So, if love is so important, the question is: how does one get love?  There’s never a “do this” answer to spiritual questions, and spiritual things are never owned or possessed like some commodity.  Genuine love is always produced naturally, meaning without effort (though not without suffering).  Love is produced within you only as the one who is love manifests in you.  As your selfish, corrupt “Adamic” source of life diminishes (you die), by grace (God’s influence upon you), through faith (revealed truth), you are able to possess and express more of the new source of life, which is Christ himself and full of love (you are saved).  Love becomes your nature when Christ is revealed in you, and it grows progressively as his life is progressively revealed in you. 

This process happens as in our spirits (not our minds) we come to truly know, see, and apprehend what God has done in Christ and how God now sees us – having died and risen with Christ.  I believe God grants this “knowing” and “seeing” to those who are humble and desperate.  Scripture refers to the power that makes spiritual reality known as “light.”  This light, scripture says, is to dawn and shine in our hearts,3 making the promises of God real in our experience.  Peter rephrases this same idea in 2 Peter 1, stating we are to become “partakers of the divine nature,” i.e. the nature of love!  To partake of the divine nature actually means to have the same nature as God, to share in His life, to be one of His very kind, in the same vein as Jesus Christ himself.  Being separated (“having escaped,” 2 Peter 1 puts it) from the lust and corruption found in the lusts of our Adamic nature is simply a byproduct of this process.  In this season, this is what it’s all about.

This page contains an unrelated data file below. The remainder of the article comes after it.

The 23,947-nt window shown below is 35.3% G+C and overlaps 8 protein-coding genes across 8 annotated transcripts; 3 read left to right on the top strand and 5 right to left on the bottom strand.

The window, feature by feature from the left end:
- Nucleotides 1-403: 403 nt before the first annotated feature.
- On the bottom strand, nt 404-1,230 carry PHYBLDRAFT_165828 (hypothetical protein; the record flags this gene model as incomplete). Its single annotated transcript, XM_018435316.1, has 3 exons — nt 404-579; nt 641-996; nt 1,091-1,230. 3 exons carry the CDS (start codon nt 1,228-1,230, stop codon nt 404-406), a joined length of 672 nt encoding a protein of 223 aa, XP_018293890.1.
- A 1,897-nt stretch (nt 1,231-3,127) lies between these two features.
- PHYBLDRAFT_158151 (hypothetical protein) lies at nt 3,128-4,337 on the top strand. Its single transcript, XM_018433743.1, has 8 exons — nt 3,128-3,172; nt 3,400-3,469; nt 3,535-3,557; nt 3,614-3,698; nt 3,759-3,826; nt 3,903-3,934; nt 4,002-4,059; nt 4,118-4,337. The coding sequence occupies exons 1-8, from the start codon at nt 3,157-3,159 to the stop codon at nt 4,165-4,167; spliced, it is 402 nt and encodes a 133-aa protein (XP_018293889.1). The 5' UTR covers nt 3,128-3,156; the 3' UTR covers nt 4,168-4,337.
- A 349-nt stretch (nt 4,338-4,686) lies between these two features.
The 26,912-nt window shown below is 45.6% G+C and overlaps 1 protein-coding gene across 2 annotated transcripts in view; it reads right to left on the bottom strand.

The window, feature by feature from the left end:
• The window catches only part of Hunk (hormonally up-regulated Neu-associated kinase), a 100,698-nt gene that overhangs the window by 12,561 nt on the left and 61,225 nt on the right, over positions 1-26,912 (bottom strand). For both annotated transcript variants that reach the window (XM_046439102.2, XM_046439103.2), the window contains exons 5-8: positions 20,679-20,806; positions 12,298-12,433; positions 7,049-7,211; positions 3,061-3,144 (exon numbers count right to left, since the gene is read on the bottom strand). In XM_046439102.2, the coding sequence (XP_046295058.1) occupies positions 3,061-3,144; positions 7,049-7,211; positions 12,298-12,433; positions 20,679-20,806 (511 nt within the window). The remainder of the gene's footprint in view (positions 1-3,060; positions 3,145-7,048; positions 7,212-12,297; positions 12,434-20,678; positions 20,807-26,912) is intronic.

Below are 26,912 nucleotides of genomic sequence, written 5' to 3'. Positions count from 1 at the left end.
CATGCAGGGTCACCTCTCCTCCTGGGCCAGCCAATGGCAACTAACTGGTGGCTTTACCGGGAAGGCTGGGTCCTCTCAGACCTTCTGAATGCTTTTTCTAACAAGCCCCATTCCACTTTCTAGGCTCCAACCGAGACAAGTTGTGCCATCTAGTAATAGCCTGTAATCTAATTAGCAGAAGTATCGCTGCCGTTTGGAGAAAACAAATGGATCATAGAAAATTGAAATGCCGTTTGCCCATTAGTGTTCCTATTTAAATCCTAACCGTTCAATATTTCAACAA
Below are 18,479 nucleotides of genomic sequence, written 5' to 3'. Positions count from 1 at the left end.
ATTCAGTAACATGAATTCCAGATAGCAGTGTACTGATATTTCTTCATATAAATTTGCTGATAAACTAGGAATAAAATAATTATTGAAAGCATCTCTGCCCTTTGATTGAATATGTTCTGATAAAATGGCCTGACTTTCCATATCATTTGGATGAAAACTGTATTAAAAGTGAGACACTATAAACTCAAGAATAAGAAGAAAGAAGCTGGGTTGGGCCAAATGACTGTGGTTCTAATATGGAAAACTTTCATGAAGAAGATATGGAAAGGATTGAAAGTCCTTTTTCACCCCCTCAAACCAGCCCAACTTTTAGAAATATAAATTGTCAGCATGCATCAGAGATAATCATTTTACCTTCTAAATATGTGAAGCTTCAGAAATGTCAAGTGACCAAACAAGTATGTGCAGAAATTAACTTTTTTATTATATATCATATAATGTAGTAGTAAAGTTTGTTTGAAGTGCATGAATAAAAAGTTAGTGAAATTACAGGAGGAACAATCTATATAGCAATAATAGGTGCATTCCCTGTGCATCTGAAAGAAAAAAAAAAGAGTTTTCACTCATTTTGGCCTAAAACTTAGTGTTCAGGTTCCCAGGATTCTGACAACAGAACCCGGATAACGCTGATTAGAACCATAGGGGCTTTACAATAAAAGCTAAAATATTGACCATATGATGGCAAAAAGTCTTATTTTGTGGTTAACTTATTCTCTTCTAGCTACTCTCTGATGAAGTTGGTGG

• 1. 1 Corinthians 15:50-54, Hebrews 12:26-27
  • 2. 1 Corinthians 13:5
  • 3. 2 Peter 1:19, 1 John 2:8
 
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Posted by on March 18, 2014 in Uncategorized

 

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Moses to Christ = Shadow to Substance

“Now Moses was faithful in all His house as a servant, for a testimony of those things which were to be spoken later; but Christ was faithful as a Son over His house—whose house we are, if we hold fast our confidence and the boast of our hope firm until the end.”  -Hebrews 3:5,6